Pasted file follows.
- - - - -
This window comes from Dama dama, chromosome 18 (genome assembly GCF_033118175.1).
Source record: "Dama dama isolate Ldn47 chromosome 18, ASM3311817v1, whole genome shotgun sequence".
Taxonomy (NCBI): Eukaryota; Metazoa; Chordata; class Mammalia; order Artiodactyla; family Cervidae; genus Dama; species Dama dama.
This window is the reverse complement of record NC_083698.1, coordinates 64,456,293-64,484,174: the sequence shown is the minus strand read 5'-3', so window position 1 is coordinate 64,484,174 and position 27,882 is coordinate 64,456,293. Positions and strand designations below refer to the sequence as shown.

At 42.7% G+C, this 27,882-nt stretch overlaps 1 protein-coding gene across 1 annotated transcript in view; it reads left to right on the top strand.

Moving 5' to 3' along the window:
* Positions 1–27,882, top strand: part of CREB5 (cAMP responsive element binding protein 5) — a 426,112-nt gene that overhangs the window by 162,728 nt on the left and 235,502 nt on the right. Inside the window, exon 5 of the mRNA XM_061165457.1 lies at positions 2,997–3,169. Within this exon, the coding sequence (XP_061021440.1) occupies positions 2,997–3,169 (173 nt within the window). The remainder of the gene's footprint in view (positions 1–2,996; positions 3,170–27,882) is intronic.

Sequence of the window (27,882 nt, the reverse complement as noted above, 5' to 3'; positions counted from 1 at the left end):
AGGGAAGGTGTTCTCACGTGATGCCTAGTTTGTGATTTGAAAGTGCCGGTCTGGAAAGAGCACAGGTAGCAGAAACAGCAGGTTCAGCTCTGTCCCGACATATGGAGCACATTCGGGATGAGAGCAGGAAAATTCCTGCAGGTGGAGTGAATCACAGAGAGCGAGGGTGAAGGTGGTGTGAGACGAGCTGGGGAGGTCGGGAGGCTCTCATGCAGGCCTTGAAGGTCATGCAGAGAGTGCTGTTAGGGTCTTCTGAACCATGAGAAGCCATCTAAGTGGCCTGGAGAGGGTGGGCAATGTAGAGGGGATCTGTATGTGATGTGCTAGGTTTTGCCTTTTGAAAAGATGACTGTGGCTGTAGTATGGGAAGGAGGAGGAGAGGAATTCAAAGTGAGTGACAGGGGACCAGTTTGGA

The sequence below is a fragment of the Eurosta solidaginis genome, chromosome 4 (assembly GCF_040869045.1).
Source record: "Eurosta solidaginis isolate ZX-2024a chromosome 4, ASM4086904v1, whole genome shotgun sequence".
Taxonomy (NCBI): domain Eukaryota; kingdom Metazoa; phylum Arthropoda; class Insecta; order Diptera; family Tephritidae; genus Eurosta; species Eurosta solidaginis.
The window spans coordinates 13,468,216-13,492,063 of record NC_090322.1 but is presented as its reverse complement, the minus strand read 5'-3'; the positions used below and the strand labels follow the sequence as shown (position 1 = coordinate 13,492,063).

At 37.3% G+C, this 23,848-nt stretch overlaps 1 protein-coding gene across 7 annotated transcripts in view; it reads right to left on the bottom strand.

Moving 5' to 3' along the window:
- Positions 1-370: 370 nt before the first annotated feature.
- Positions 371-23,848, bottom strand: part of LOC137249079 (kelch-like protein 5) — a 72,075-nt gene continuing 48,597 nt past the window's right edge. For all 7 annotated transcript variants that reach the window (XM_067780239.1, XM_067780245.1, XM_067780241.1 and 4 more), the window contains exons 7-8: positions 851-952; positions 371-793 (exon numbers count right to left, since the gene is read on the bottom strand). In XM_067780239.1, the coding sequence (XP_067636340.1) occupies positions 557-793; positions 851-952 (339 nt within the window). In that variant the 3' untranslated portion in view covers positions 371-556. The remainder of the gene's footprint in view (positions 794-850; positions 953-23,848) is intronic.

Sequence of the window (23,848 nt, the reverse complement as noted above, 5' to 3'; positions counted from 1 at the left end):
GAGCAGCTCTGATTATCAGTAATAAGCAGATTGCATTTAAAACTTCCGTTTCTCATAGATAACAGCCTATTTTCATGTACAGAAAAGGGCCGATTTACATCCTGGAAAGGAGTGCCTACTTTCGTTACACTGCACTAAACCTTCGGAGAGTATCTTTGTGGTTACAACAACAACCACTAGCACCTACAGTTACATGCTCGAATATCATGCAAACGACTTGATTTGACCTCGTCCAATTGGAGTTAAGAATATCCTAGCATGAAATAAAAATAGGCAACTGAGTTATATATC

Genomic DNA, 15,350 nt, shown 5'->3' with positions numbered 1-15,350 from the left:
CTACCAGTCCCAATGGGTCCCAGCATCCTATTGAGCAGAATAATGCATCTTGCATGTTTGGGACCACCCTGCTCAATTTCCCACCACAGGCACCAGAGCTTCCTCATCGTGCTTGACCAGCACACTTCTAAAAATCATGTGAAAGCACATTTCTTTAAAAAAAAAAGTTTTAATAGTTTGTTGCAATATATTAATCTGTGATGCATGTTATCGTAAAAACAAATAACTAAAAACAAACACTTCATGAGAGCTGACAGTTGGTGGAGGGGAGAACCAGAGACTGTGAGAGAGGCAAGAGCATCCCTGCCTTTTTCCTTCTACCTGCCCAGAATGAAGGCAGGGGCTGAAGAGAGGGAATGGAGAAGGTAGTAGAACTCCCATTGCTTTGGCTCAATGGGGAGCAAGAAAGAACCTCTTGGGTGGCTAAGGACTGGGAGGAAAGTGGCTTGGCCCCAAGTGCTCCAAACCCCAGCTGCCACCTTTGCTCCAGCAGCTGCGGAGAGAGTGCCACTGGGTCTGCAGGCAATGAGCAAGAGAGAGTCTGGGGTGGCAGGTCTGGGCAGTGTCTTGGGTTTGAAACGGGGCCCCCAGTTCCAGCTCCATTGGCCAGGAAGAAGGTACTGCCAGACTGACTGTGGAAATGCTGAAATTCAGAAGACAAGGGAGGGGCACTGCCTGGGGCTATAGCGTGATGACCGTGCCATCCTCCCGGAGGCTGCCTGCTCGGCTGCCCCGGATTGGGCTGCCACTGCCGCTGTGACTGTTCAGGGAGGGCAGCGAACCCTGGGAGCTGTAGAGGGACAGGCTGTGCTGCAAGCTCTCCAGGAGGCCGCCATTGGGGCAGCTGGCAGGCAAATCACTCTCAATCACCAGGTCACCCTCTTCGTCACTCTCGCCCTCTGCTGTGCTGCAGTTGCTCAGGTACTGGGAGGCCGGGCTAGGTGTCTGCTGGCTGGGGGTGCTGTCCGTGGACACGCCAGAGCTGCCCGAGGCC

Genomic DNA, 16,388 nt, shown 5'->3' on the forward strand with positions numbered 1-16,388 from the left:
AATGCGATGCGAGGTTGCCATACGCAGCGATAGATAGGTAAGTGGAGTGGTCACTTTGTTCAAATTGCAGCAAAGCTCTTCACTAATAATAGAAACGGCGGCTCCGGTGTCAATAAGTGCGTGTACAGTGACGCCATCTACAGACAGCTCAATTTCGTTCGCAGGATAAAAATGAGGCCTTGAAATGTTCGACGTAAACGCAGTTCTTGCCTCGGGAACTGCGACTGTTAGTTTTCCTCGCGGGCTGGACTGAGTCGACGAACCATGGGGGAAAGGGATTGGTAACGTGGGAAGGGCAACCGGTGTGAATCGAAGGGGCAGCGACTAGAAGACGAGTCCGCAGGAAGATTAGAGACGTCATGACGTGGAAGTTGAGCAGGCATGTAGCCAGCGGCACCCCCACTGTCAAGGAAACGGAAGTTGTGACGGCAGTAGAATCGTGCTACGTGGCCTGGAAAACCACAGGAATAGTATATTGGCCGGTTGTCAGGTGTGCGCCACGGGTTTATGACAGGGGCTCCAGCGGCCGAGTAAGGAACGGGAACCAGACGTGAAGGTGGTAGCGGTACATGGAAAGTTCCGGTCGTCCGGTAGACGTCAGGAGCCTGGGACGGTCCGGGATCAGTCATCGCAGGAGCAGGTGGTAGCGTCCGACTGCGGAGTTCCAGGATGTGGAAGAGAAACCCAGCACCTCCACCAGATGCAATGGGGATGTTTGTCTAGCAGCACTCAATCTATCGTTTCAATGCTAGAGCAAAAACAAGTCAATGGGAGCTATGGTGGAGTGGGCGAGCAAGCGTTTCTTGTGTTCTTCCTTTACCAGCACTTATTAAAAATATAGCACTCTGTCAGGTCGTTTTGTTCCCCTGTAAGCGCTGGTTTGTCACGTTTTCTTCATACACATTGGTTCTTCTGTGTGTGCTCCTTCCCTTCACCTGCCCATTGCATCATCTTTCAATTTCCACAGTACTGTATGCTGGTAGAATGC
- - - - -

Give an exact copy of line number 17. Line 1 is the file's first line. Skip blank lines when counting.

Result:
- Positions 371-23,848, bottom strand: part of LOC137249079 (kelch-like protein 5) — a 72,075-nt gene continuing 48,597 nt past the window's right edge. For all 7 annotated transcript variants that reach the window (XM_067780239.1, XM_067780245.1, XM_067780241.1 and 4 more), the window contains exons 7-8: positions 851-952; positions 371-793 (exon numbers count right to left, since the gene is read on the bottom strand). In XM_067780239.1, the coding sequence (XP_067636340.1) occupies positions 557-793; positions 851-952 (339 nt within the window). In that variant the 3' untranslated portion in view covers positions 371-556. The remainder of the gene's footprint in view (positions 794-850; positions 953-23,848) is intronic.